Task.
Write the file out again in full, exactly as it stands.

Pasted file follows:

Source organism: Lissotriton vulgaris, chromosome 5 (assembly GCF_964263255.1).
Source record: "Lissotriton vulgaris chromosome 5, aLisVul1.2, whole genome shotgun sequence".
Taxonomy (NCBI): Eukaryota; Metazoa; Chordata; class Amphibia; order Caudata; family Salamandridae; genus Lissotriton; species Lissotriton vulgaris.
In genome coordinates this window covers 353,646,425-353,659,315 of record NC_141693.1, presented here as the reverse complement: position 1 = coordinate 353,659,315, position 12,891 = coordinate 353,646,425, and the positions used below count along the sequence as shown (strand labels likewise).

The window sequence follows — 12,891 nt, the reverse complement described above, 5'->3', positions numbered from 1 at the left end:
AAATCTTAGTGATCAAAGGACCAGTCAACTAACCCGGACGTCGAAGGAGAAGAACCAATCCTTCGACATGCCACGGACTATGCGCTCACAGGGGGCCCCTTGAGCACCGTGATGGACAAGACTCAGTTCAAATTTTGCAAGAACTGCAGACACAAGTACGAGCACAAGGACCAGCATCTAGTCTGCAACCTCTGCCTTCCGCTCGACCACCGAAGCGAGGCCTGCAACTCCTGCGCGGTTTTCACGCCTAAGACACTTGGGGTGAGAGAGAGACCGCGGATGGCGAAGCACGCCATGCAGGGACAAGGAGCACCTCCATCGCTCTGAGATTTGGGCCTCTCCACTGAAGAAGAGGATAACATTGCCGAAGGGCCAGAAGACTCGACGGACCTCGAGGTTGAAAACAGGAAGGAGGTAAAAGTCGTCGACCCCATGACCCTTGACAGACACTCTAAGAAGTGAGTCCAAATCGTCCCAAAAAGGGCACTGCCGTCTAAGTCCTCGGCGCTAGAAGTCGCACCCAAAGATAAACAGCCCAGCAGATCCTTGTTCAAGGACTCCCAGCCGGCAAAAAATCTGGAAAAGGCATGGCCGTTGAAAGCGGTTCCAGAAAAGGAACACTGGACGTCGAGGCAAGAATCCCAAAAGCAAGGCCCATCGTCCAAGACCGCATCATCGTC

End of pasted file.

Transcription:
Source organism: Lissotriton vulgaris, chromosome 5 (assembly GCF_964263255.1).
Source record: "Lissotriton vulgaris chromosome 5, aLisVul1.2, whole genome shotgun sequence".
Taxonomy (NCBI): Eukaryota; Metazoa; Chordata; class Amphibia; order Caudata; family Salamandridae; genus Lissotriton; species Lissotriton vulgaris.
In genome coordinates this window covers 353,646,425-353,659,315 of record NC_141693.1, presented here as the reverse complement: position 1 = coordinate 353,659,315, position 12,891 = coordinate 353,646,425, and the positions used below count along the sequence as shown (strand labels likewise).

The window sequence follows — 12,891 nt, the reverse complement described above, 5'->3', positions numbered from 1 at the left end:
AAATCTTAGTGATCAAAGGACCAGTCAACTAACCCGGACGTCGAAGGAGAAGAACCAATCCTTCGACATGCCACGGACTATGCGCTCACAGGGGGCCCCTTGAGCACCGTGATGGACAAGACTCAGTTCAAATTTTGCAAGAACTGCAGACACAAGTACGAGCACAAGGACCAGCATCTAGTCTGCAACCTCTGCCTTCCGCTCGACCACCGAAGCGAGGCCTGCAACTCCTGCGCGGTTTTCACGCCTAAGACACTTGGGGTGAGAGAGAGACCGCGGATGGCGAAGCACGCCATGCAGGGACAAGGAGCACCTCCATCGCTCTGAGATTTGGGCCTCTCCACTGAAGAAGAGGATAACATTGCCGAAGGGCCAGAAGACTCGACGGACCTCGAGGTTGAAAACAGGAAGGAGGTAAAAGTCGTCGACCCCATGACCCTTGACAGACACTCTAAGAAGTGAGTCCAAATCGTCCCAAAAAGGGCACTGCCGTCTAAGTCCTCGGCGCTAGAAGTCGCACCCAAAGATAAACAGCCCAGCAGATCCTTGTTCAAGGACTCCCAGCCGGCAAAAAATCTGGAAAAGGCATGGCCGTTGAAAGCGGTTCCAGAAAAGGAACACTGGACGTCGAGGCAAGAATCCCAAAAGCAAGGCCCATCGTCCAAGACCGCATCATCGTC